The truth of this idea is pretty obvious. Environmental crises are a fundamental part of the history of the earth: there have been sudden and dramatic temperature excursions, severe glaciations, vast asteroid and comet impacts. Yet the earth is still here, unscathed.
There have been mass extinctions associated with some of these events, while other mass extinctions may well have been triggered by subtler internal changes to the biosphere. But none of them seem to have done long-term harm. The first ten million years of the Triassic may have been a little dull by comparison to the late Palaeozoic, what with a large number of the more interesting species being killed in the great mass extinction at the end of the Permian, but there is no evidence that any fundamentally important earth processes did not eventually recover. I strongly suspect that not a single basic biogeochemical innovation — the sorts of thing that underlie photosynthesis and the carbon cycle, the nitrogen cycle, the sulphur cycle and so on — has been lost in the past 4 billion years.
Indeed, there is an argument to be made that mass extinctions are in fact a good thing, in that they wipe the slate clean a bit and thus allow exciting evolutionary innovations. This may be going a bit far. While the Schumpeter-for-the-earth-system position seems plausible, it also seems a little crudely progressivist. While to a mammal the Tertiary seems fairly obviously superior to the Cretaceous, it's not completely clear to me that there's an objective basis for that belief. In terms of primary productivity, for example, the Cretaceous may well have had an edge. But despite all this, it's hard to imagine that the world would be a substantially better place if it had not undergone the mass extinctions of the Phanerozoic.
Against this background, the current carbon/climate crisis seems pretty small beer. The change in mean global temperatures seems quite unlikely to be much greater than the regular cyclical change between glacial and interglacial climates. Land use change is immense, but it's not clear how long it will last, and there are rich seedbanks in the soil that will allow restoration. If fossil fuel use goes unchecked, carbon dioxide levels may rise as high as they were in the Eocene, and do so at such a rate that they cause a transient spike in ocean acidity. But they will not stay at those high levels, and the Eocene was not such a terrible place.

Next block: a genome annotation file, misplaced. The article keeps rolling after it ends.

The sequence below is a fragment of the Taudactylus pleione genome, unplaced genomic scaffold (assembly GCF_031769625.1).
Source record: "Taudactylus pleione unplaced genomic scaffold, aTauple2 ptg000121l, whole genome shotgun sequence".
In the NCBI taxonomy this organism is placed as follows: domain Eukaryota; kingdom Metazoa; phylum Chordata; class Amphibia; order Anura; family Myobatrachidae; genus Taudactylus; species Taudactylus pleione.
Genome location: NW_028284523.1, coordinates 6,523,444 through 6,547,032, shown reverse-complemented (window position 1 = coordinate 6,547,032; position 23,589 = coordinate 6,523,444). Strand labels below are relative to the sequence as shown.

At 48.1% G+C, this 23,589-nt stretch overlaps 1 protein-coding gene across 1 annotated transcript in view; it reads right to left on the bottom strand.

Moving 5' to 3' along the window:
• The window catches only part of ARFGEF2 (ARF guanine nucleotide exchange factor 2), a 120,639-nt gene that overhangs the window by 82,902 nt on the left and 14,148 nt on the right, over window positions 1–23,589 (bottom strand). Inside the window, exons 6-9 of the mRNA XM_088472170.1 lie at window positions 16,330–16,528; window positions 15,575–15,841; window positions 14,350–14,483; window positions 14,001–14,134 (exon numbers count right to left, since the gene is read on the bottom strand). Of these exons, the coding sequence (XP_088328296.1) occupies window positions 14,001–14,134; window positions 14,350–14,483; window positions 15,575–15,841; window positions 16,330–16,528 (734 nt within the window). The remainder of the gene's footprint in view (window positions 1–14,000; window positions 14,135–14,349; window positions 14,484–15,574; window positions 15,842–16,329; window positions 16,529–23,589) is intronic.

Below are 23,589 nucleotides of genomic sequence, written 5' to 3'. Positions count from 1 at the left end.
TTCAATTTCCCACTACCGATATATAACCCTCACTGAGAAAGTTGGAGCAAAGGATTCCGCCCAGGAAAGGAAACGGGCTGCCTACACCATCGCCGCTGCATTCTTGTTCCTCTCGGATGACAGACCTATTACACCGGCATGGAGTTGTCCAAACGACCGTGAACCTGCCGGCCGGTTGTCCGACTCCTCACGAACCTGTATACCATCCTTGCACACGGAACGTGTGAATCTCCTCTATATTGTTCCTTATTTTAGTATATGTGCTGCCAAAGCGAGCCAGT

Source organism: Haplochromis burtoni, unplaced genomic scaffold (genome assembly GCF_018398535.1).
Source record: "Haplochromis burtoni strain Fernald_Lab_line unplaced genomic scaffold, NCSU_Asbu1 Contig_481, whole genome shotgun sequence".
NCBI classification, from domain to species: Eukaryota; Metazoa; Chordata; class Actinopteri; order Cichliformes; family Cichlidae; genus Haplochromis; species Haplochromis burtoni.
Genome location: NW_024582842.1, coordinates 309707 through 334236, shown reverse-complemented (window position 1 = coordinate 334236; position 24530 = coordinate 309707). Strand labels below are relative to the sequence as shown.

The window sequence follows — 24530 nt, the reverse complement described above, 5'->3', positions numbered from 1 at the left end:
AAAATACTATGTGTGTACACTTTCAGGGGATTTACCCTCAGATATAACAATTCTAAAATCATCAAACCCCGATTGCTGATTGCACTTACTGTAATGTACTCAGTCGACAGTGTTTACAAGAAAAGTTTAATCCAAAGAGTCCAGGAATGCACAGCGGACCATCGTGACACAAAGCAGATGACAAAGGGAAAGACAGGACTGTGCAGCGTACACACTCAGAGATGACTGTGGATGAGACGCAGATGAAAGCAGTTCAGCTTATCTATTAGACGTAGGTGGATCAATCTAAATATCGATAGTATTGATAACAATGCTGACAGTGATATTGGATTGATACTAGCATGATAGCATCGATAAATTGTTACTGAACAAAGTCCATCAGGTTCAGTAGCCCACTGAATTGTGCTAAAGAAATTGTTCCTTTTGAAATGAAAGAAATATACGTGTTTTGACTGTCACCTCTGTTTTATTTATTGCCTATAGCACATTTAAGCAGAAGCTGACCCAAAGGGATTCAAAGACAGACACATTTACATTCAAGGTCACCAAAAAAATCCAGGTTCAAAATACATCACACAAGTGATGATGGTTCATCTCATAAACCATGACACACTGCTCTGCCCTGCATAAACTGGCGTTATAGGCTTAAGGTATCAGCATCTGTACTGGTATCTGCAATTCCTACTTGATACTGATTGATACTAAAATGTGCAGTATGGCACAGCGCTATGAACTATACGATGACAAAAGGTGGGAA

The earth doesn't need ice caps, or permafrost, or any particular sea level. Such things come and go and rise and fall as a matter of course. The planet's living systems adapt and flourish, sometimes in a way that provides negative feedback, occasionally with a positive feedback that amplifies the change. A planet that made it through the massive biogeochemical unpleasantness of the late Permian is in little danger from a doubling, or even a quintupling, of the very low carbon dioxide level that preceded the industrial revolution, or from the loss of a lot of forests and reefs, or from the demise of half its species, or from the thinning of its ozone layer at high latitudes.
But none of this is to say that we as people should not worry about global change; we should worry a lot. This is because climate change may not hurt the planet, but it hurts people. In particular, it will hurt people who are too poor to adapt. Significant climate change will change rainfall patterns, and probably patterns of extreme events as well, in ways that could easily threaten the food security of hundreds of millions of people supporting themselves through subsistence agriculture or pastoralism. It will have a massive effect on the lives of the relatively small number of people in places where sea ice is an important part of the environment (and it seems unlikely that anything we do now can change that). In other, more densely populated places local environmental and biotic change may have similarly sweeping effects.